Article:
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Charleston's Southern Hospitality

Charleston’s historic Queen Street.

Photo: Peter Frank Edwards

Street-level art is a hallowed tradition in Charleston, and the next time you visit, be sure to take note of the fantastic and often florid hand-painted lettering, in calypso colors, on the sides of the taxis in town. That same lettering can be found on the blackboard menu at Alluette’s Café, on Reid Street, where Alluette Jones-Smalls, chic and impeccably dressed, cooks her “Holistic Soul”: vegetable-centric, truly luscious, Southern food (you can still have a mean fried chicken here) that is perhaps closest to what native Charlestonians actually eat on a regular basis. She recently stepped in front of the counter to welcome and seat us at one of the dozen or so tables that make up the café, and after a chat returned to the kitchen to get down to business. Her flavorful, crisp-edged black bean burger put to shame any we might have experienced in Berkeley or Northampton, and the bright, fresh slaw that came with the salmon burger was proudly organic. Just don’t place an order if you’re in a rush, because for all its gracious hospitality, lunch at Alluette’s moves at the speed of a limping ceiling fan. And don’t expect to find Sean Brock dining here: as the purple script on the menu proudly announces, Alluette’s is a no pork café.

Returning to Charleston has made us realize that so many of the buzzwords of post-recession America—sustainability, community, artisanal—have been real, and evergreen, here for centuries. Artisanal? Wrought-iron gates are everywhere, and sweetgrass-basket makers hold open studios every day on the streets of downtown. Sustainable? This town virtually invented the voluntary conservation easement. In a place where kids learn how to net shrimp and crabs before they learn to ride bikes and know the locations of every loquat and citrus tree around town, even the word local has a special meaning. An appreciation for the small-scale, the personally sourced, and the handcrafted is part of the lifeblood of this city. At Hope & Union Coffee Company, Charleston’s power-breakfast spot, there are only a handful of single-origin beans to choose from, ground and brewed to order with the careful, languorous pour-over method. But Charlestonians get that—the return to simplicity, the respect for ingredients—so on a bright spring morning, we joined blue-blooded property moguls sharing the communal table with painters and jazz musicians (the Lexus set meets the fixed-gear cyclists). Granted, Hope & Union’s space—an 1855 residence restored with airy minimalism and furnished with weathered wood—would draw even a non–coffee drinker.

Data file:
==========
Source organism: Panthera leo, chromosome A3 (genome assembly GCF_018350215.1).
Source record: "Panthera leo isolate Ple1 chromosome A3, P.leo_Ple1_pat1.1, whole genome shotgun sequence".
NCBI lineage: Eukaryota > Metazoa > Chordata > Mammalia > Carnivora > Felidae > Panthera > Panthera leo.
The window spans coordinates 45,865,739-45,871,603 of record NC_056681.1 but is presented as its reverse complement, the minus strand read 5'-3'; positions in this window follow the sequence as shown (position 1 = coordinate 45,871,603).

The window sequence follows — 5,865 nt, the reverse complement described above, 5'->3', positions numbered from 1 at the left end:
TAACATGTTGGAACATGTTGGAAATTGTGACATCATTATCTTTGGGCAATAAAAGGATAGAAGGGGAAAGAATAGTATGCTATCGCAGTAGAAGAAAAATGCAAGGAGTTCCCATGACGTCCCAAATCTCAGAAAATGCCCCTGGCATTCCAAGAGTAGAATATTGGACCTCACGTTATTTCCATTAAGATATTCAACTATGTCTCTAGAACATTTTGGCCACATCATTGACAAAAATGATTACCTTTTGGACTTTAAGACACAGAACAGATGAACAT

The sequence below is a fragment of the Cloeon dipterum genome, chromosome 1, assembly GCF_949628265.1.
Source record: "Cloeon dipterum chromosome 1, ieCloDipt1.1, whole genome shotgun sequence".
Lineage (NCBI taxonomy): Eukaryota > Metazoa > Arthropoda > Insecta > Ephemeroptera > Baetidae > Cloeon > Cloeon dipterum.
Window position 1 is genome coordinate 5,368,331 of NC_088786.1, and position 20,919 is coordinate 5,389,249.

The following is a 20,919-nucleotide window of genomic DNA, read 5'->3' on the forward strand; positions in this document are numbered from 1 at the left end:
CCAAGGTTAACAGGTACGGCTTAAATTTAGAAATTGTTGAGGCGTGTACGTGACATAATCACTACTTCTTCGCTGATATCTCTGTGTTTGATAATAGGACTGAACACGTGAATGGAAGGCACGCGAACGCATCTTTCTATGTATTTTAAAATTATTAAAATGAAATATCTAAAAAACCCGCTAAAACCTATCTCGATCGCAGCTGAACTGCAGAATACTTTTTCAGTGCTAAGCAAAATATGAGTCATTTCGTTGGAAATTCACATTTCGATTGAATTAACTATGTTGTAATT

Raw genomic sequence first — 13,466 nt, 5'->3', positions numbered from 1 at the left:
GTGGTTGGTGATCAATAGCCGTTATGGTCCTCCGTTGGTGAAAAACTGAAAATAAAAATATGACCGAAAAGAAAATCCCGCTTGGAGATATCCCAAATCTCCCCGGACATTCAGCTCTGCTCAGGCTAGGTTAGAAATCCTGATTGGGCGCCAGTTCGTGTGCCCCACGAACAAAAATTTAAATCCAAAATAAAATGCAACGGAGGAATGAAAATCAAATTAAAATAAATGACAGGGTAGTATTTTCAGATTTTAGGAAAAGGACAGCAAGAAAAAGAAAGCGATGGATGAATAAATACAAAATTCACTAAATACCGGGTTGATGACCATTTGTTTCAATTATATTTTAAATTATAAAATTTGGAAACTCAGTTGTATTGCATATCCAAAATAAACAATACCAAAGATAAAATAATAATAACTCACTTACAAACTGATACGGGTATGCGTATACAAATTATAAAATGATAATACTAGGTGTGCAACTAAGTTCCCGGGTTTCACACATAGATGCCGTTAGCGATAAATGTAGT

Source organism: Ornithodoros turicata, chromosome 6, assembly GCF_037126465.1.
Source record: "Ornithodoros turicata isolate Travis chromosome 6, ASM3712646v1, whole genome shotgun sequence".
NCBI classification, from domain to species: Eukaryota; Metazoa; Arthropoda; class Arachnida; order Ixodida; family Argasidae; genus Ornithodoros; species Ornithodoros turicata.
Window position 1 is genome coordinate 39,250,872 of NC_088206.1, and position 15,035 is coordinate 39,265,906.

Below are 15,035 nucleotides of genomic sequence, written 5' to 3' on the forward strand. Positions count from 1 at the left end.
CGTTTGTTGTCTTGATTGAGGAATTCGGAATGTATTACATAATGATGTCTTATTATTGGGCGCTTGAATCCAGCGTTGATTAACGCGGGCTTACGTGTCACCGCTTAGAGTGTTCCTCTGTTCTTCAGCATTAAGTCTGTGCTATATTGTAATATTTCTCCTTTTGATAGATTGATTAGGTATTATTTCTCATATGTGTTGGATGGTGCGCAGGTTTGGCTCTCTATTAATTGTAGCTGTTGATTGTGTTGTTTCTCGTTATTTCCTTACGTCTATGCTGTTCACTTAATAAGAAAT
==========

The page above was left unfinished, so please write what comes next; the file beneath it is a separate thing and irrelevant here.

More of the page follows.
By contrast, the space at the Glass Onion, the new-Charleston restaurant most likely to achieve institution status, would not win any design awards. It opened quietly a few years ago in a former used-book store next to a defunct car-detailing shop on a commercial strip south of town, but it’s helmed by a trio of young restaurateurs who honed their chops in the laureled kitchen at Fig. The Glass Onion takes a page from more-informal places—Bowens Island and the Wreck—scrimping on some creature comforts in order to deliver astoundingly fresh food. Nothing casual at all about the perfectly crisp fried whole local quail and triggerfish with sunchoke purée that the kitchen was turning out at a recent Saturday brunch. It’s a diner with a Southern locavore’s spirit and friendly new-school flourishes (chefs tweet their specials: “Local Turnip Soup + Pan Fried GA Pork Chop=Powermove!”).

Its comforts might not be for everyone—we watched a group of women in their Sunday finest walk out of the place when they realized they were expected to queue up at the counter to order their food.

To them we offer this bit of news: the Glass Onion now offers table service at dinner. But we’re not sure how we feel about that.

For now, however, you’ll find us there at lunch.

Matt Lee and Ted Lee are T+L contributing editors. They are currently at work on their next cookbook: The Lee Bros. Charleston Kitchen.


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